Stock Surges, Retreats Following Wild Opening

Volatile opening week of trading for the company.  What happens next?The same people who wanted zero commission trading company Robinhood destroyed were responsible for ramping its shares earlier this week.

If you'll recall, at the height of "meme stock mania" earlier in the year, Robinhood (and other brokers) temporarily disallowed the purchase of stocks like Gamestop and AMC, to name a few. They would only allow existing positions to be sold.

Many know the relationship between Robinhood and Citadel (Citadel buys order flow from Robin Hood), and many people thought that Robinhood had done this at the behest of Citadel, which had invested in Melvin Capital (Melvin Capital nearly went out of business thanks to shorts on "meme stocks").

This resulted in a great deal of fury from the investing public, and many Robinhood account holders vowed never to trade with the company again.

This didn't turn out to be the case.

In fact, Robinhood continued to do very well, and parlayed this success into an initial public offering earlier this month.


Robinhood had a very underwhelming IPO, quickly trading lower after the stock opened for the first time.

After a rocky first day of trading, the stock stabilized and started to move higher.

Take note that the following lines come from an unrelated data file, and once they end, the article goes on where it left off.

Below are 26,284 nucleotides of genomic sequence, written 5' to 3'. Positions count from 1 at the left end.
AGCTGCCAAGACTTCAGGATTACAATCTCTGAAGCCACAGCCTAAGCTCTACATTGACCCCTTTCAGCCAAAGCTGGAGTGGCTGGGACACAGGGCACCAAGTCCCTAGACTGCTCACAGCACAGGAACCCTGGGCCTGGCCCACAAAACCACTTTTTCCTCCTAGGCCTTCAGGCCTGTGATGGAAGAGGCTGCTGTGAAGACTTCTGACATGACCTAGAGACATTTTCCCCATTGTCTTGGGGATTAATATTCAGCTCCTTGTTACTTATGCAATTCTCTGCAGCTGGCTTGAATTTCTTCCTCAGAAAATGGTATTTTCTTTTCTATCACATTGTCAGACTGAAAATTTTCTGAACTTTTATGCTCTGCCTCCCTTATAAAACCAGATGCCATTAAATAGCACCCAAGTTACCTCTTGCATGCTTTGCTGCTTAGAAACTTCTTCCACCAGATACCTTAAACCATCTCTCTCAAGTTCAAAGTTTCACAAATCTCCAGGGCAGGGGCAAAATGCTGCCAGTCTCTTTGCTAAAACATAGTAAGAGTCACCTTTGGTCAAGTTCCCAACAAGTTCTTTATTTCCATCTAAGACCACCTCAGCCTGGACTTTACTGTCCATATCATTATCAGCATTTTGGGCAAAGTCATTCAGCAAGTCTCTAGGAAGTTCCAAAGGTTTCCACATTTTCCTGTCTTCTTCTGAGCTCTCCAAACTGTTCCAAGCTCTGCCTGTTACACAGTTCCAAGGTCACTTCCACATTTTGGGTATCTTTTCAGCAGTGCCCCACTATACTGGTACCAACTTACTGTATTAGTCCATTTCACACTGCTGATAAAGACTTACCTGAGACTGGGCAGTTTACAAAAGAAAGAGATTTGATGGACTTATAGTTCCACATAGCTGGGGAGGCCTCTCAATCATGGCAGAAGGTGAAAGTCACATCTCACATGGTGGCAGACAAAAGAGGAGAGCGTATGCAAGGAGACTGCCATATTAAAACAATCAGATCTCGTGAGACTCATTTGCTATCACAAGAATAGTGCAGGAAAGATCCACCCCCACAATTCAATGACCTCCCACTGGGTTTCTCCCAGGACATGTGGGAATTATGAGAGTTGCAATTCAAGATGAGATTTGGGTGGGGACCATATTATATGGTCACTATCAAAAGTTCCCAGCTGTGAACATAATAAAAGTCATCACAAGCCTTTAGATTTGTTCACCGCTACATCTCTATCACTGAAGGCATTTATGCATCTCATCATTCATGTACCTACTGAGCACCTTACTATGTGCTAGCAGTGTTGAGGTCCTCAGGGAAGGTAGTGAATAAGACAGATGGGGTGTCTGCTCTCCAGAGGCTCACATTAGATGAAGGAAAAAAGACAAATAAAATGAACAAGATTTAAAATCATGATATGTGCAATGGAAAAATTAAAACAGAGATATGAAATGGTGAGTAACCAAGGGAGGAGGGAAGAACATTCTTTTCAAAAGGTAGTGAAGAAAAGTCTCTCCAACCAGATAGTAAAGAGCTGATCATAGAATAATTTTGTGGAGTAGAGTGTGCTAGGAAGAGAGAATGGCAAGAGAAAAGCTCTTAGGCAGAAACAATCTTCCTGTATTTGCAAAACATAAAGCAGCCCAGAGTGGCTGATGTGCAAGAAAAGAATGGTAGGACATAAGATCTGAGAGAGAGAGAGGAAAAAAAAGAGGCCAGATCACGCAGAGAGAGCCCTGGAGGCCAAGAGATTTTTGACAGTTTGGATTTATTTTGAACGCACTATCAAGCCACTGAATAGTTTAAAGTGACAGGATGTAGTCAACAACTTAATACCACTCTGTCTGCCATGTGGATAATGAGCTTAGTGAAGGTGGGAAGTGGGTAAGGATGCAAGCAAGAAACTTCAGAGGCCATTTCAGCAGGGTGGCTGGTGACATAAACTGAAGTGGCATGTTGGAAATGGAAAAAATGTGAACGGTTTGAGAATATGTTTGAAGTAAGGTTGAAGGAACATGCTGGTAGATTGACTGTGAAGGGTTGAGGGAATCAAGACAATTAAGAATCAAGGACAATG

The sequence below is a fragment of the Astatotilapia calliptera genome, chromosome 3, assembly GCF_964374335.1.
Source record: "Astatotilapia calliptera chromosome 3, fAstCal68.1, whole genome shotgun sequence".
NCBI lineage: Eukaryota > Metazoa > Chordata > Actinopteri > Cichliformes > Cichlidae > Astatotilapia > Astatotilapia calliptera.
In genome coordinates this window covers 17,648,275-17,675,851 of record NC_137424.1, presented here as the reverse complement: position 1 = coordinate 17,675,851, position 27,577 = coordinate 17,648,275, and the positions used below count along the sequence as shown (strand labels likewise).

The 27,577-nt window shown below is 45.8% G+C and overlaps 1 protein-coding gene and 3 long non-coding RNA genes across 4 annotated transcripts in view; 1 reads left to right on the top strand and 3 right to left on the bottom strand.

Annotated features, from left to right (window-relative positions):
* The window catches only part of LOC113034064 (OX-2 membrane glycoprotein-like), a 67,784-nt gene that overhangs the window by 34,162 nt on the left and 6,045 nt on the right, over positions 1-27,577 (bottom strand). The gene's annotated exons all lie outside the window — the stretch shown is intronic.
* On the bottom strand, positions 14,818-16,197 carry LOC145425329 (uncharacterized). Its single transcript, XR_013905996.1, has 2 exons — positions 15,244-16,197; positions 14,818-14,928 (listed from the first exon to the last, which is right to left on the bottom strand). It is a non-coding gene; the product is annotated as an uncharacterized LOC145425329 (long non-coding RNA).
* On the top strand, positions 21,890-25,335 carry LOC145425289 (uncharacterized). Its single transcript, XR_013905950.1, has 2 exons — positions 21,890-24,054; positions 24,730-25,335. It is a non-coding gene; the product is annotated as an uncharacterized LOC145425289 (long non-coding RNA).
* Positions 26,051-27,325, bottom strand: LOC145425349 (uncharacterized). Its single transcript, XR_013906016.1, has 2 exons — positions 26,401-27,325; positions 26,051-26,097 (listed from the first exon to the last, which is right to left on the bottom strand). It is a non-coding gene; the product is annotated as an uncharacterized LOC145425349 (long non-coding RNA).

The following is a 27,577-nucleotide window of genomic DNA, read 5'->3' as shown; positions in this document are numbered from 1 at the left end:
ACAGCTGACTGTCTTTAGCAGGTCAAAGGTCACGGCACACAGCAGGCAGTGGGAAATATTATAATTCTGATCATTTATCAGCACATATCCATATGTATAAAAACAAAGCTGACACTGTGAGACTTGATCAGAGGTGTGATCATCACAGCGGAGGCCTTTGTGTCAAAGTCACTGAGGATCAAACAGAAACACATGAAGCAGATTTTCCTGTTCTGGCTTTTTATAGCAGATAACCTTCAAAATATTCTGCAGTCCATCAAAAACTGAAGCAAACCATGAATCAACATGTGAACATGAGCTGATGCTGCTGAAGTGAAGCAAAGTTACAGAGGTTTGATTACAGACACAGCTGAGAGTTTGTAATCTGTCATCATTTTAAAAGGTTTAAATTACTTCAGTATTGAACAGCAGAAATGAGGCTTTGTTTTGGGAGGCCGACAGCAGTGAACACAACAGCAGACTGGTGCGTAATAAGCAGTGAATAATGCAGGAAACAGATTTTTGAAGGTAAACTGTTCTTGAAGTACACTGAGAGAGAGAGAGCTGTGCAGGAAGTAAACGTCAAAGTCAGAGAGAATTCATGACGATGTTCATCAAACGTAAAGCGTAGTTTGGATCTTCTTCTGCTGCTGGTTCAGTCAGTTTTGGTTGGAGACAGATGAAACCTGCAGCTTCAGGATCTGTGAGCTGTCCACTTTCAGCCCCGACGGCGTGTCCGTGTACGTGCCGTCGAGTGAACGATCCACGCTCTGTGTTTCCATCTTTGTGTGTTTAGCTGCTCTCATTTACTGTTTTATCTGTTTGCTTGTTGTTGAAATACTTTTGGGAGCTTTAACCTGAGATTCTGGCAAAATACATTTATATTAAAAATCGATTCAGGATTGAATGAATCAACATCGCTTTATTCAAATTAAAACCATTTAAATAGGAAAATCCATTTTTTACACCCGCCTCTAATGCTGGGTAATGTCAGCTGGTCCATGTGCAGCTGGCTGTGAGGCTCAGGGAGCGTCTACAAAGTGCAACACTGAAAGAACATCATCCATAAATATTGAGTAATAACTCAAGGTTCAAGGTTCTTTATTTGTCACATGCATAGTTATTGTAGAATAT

Earlier this week, options trading in Robinhood opened, and that is where things got really crazy.

As we've seen before, a "gamma squeeze" took place, as people immediately started purchasing far OTM calls in Robinhood.

This resulted in market makers needing to buy shares to hedge their short call positions, which resulted in the stock rocketing higher.

Retail traders jumped on board, and suddenly Robinhood was trading like a "meme stock", roaring from $35 to over $70 in just a couple of days.


On Thursday, shares of Robinhood tumbled back towards earth, dropping over 27% on the day.

In short, Robinhood has done the full round trip of "meme stock" trading in just a few days - the surge due to a gamma squeeze, followed by the painful pullback.

The question now is - what happens next?

Filed under: General Market News

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